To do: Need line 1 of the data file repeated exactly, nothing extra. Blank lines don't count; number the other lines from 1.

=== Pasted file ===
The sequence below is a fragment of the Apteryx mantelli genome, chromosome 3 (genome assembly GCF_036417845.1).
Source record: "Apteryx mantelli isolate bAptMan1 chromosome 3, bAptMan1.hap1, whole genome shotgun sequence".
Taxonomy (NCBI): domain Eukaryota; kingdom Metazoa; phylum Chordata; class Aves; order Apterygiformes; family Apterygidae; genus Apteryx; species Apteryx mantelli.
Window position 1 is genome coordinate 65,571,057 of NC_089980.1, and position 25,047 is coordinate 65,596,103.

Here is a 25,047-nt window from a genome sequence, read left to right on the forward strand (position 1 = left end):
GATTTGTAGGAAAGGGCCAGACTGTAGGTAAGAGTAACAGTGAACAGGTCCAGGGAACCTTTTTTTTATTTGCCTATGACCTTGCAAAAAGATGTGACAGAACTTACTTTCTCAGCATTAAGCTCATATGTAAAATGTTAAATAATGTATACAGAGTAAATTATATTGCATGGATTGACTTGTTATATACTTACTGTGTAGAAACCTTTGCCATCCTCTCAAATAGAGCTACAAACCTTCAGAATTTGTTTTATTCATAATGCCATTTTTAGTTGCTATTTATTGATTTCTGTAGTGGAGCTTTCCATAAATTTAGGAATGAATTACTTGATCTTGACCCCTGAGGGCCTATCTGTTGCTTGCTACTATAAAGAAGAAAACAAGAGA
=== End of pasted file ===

The sequence below is a fragment of the Apteryx mantelli genome, chromosome 3 (genome assembly GCF_036417845.1).